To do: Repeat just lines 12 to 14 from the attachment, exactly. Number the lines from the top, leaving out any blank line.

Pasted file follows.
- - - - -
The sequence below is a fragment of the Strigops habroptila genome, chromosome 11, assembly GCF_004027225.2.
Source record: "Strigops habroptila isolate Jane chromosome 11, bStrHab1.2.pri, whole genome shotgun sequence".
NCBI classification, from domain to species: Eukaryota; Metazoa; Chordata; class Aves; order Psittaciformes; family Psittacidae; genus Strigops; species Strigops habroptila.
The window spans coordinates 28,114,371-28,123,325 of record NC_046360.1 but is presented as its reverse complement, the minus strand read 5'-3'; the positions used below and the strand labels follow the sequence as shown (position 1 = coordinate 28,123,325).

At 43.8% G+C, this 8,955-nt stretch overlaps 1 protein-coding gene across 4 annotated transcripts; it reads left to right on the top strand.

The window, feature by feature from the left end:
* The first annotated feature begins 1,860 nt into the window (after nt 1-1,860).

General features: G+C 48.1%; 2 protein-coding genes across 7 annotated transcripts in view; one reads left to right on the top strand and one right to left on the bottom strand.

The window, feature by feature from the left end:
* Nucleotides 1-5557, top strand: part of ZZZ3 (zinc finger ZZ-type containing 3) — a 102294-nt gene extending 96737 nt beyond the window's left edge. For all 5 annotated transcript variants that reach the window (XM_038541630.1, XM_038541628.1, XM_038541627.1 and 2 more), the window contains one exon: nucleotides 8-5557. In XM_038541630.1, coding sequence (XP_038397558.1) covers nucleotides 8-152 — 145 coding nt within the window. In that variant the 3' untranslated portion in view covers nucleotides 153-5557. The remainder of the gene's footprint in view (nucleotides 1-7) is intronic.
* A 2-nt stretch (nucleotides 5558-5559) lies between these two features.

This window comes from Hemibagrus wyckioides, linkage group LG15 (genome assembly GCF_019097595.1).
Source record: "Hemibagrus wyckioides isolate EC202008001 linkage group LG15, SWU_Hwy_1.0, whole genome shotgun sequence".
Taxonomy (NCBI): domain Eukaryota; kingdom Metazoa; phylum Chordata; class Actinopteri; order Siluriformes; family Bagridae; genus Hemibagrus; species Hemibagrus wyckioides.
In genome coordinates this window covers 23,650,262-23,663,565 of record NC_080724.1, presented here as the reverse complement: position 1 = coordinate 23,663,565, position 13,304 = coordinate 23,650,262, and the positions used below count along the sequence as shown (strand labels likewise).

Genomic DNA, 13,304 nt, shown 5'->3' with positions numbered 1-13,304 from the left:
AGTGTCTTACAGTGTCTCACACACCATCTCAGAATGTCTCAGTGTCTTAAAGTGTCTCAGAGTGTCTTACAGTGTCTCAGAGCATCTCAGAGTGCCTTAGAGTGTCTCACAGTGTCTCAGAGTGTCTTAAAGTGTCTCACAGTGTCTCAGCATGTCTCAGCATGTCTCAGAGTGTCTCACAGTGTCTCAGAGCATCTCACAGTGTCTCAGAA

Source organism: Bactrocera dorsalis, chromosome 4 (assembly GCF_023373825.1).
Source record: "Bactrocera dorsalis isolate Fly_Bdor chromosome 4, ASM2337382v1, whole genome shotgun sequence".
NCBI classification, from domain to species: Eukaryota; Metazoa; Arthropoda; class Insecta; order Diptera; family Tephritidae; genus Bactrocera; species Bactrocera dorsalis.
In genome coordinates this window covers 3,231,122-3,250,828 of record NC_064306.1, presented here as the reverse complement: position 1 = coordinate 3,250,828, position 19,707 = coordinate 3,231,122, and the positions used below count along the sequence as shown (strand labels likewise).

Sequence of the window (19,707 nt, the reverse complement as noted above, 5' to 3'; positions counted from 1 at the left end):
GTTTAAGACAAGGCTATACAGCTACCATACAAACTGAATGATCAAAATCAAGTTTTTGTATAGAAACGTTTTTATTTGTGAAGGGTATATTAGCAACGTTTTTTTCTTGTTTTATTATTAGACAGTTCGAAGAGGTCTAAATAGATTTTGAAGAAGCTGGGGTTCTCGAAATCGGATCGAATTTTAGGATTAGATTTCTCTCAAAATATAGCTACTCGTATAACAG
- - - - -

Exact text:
This window comes from Hemibagrus wyckioides, linkage group LG15 (genome assembly GCF_019097595.1).
Source record: "Hemibagrus wyckioides isolate EC202008001 linkage group LG15, SWU_Hwy_1.0, whole genome shotgun sequence".
Taxonomy (NCBI): domain Eukaryota; kingdom Metazoa; phylum Chordata; class Actinopteri; order Siluriformes; family Bagridae; genus Hemibagrus; species Hemibagrus wyckioides.